ONE near-wit has described the Vice President as “the President’s spare tire.” The definition is true only in a qualified sense, for unlike most other spare tires, the Vice President seldom is requisitioned for any real service.

10 August 1931, New Orleans (LA) Times-Picayune, “Mirrors of Washington” by Clinton W. Gilbert, pg. 8, col. 3:
SOMEBODY is always going to discipline George Higgins Moses, the bad boy of the Senate. George makes a wisecrack at the expense of some of his solemn colleagues or performs some mischief and at once he is going to be reduced to ranks or deprived of some of his honors or perquisites. But the threat is never carried out. About the only honor George has is the presidency pro tem of the Senate. This is a rather empty honor. The president pro tem is a sort of spare tire. If the vice-president has a puncture of something, they put the president pro tem in his place. Now Senator Nye of North Dakota threatens to put a Democrat, Senator Key Pittman, on the tire carrier in Moses’ place.

2 April 1933, Seattle (WA) Daily Times, “Uncle Sam’s Etiquet (sic) Problem,” EveryWeek Magazine, pg.?:
TECHNICALLY, the vice president gives precedence only to the president. because the chief executives now adhere to a policy of not accepting private social invitations, outside of being dined by members of the cabinet, the vice president has become more of a Washington social figure than his chief.

Yet the rank of the executive office “spare tire” has not been without dispute.

Google News Archive
20 June 1934, Pittsburgh (PA) Press, pg. 36, col. 2:
Garner, Senate Rein-Holder,
Calls His Job Unimportant

Vice-President Explains
Duties of His Office—
And Why He Likes It
Vice President Garner has decided that his present job is “unimportant.” After nearly two years in office, he calls the Vice Presidency a “fifth-wheel job—the spare tire on the national auto.”

Writing about it in the American Magazine, he says: “There’s little more than routine to the job and little enough of that. It is a virtually obscure post. I don’t get much mail. I never see any job hunters.”

20 June 1934, New Orleans (LA) Times-Picayune, pg. 24, cols. 3-4:
Faith of People
in Leadership
Declared Firm

Backing Greater Than on
Day of Election, As-
serts Garner

(by The Associated Press)
Washington, June 19.—In Vice-President Garner’s opinion, the country today has “even greater faith in the patriotism, efficiency and unselfish sincerity of the president than it had on the day it elected him so enthusiastically.”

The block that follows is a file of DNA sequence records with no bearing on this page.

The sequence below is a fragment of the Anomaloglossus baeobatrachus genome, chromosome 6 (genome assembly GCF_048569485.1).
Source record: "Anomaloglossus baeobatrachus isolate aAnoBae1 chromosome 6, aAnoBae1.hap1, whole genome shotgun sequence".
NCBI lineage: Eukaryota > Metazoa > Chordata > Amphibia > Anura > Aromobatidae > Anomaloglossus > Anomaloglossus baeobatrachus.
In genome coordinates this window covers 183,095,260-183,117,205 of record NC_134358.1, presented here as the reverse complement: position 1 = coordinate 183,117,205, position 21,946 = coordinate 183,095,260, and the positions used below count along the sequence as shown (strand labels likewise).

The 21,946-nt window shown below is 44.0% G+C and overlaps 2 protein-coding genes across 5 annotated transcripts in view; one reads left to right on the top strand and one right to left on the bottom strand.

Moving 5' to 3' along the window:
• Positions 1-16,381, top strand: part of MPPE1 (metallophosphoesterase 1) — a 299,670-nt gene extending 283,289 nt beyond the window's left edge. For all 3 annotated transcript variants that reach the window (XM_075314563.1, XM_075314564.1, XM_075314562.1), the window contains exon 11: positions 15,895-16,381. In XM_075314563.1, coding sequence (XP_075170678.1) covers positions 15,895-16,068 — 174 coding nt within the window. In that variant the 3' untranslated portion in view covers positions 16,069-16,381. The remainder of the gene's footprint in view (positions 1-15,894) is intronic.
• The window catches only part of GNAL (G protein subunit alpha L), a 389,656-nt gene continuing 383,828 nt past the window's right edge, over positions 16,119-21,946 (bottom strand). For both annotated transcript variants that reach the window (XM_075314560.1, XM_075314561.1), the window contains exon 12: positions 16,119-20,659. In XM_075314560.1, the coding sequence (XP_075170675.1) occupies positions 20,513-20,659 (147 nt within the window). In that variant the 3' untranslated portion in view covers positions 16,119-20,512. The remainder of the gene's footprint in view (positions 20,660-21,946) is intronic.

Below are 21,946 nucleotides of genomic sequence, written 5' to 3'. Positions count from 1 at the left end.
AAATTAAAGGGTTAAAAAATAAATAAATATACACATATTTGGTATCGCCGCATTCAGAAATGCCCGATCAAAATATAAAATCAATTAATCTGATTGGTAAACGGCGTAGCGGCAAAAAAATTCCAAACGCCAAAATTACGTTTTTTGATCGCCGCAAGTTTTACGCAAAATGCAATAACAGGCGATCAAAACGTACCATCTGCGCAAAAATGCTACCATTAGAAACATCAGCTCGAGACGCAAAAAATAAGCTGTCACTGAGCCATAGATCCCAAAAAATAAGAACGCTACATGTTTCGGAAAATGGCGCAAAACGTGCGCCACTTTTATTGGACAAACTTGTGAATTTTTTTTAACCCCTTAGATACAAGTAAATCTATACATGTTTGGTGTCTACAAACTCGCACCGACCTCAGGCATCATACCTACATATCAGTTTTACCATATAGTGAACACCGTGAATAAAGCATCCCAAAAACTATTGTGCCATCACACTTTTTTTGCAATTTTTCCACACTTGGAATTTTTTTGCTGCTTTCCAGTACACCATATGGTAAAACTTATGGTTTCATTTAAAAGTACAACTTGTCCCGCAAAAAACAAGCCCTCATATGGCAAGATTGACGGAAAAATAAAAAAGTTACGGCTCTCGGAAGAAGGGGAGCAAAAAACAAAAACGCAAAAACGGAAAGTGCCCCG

He said so tonight in a staement issued through the Democratic national committee in which he also sought to give assurances that the confusion and excitement of the closing days of Congress did not necessarily mean a desperate clash on President Roosevelt’s policies.

“Actually, the session of Congress just closed,” he said, “was one of the calmest, most constructive and least bitter that I remember during my 30-odd years at the capitol.

“This is particularly so of the Senate, over which the vice-president functions, and which happens to be about his only function. Except that he may vote affirmatively in the event of a tie, he is only a spare tire on the automobile of government...”

3 July 1934, Seattle (WA) Daily Times, pg. 6, col. 1:
THE SPARE TIRE
NOT long ago the Hon. John Nance Garner made gentle but public plaint that the cive presidency is no more than a spare tire for the governmental machine. Mr. Garner confessed suffering some irk in the vacuity of his official status. Someone must have brought this to the attention of President Roosevelt. One of his last acts before boarding the cruiser Houston to “get away from everything” was to invite Vice President Garner to meet him in Washington next September for a conference on ways and means of further promoting the New Deal when Congress again convenes. The spare tire may be put to some use, but care should be taken not to inflate it too much.

Google Books
6 December 1937, Life magazine, “A restless Congress wants ‘Cactus Jack’ Garner to lead it,” pg. 43:
It was he who changed the Vice Presidency from a “spare tire” job into a vital office.

Google Books
A Book about American Politics
By George William Stimpson
New York, NY: Harper
1952
Pg. 522:
In 1934 he referred to the Vice President as “a spare tire on the automobile of government.”

17 March 1972, Chicago (IL) Tribune, pg. 14:
“Vice Presidents are just a spare tire on the automobile of government.”—John Nance Garner

Google News Archive
12 November 1981, Bend (OR) Bulletin, L M. Boyd column, pg. C8, col. 4:
It was John Nance Garner who described the vice-presidency of the United States as the spare tire on the automobile of government.

Google Books
Encarta Book of Quotations
By Bill Swainson
New York, NY: St. Martin’s Press
2000
Pg. 366:
Garner, John Nance (1868-1967) US vice president
A spare tire on the automobile of government.
Referring to the vice presidency. Speech (June 19, 1934}

Posted by Barry Popik
New York CityGovernment/Law/Politics/Military • (0) Comments • Friday, December 24, 2010 • Permalink